Finding a mentor to confide in and receive honest feedback from is priceless.

After all, they’ve walked the path you’re on. They can provide insight into what actions to take and which pitfalls to avoid. These collaborations may also generate leverage in terms of expanding your network and potential resources.

Although your first thought may be to find a workplace mentor, it’s not your only option. Great mentors based outside of your organization are beneficial as well. They can provide alternative perspectives that your internal counterparts may not be able to see.

Having no stake in the outcome also fosters more honest and open discussions.  


The jump from individual contributor to middle management in packaging can be a big one. However, growing your skills along the way keeps you ready for the challenges you will encounter.

Letting others know about your intentions is the first step. Along with taking advantage of leadership opportunities as they arise and seeking advice from those who’ve gone before you.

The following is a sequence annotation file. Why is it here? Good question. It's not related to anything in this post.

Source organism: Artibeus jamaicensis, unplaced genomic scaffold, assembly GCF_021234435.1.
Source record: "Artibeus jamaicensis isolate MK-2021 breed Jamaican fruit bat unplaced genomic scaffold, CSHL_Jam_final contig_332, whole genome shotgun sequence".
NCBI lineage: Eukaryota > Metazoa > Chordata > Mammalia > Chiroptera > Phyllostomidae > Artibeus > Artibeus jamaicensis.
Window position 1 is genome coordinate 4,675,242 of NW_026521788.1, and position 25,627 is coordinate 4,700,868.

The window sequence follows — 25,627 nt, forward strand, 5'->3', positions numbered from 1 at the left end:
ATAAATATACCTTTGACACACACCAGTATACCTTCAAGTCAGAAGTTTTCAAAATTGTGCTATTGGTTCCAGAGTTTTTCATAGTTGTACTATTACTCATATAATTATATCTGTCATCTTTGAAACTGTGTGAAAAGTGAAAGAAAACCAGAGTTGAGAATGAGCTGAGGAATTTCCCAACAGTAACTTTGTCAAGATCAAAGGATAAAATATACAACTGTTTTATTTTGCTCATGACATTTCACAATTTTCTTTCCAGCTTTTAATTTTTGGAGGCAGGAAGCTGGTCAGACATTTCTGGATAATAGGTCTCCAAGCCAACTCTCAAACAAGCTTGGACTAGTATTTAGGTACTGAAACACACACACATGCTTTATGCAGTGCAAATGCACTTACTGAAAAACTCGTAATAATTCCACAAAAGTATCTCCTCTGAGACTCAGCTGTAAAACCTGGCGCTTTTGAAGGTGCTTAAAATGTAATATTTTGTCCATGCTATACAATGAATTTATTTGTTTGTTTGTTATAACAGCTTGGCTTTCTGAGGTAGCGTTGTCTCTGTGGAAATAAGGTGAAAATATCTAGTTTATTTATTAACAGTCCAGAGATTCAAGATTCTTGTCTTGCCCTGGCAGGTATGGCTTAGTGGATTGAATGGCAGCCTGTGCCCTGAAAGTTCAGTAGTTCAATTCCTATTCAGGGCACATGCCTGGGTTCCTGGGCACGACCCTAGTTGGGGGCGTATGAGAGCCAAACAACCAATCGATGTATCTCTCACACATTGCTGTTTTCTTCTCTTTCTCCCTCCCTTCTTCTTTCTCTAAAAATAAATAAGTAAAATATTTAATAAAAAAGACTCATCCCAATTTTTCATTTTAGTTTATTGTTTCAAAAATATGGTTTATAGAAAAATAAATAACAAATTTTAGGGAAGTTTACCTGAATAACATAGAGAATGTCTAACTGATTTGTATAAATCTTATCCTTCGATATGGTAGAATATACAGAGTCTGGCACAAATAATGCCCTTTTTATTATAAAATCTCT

When you focus on serving others and providing value people notice.

And if the process stalls, don’t be afraid to look elsewhere. Experienced packaging recruiters can help you identify opportunities that match your goals and experiences. They can also recommend companies whose cultures fit with your personal values and expectations.

All of which create the ideal environment to cultivate your management potential.

What other advice do you have for advancing into middle management?

Leave a comment below and let us know!

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Chase & Associates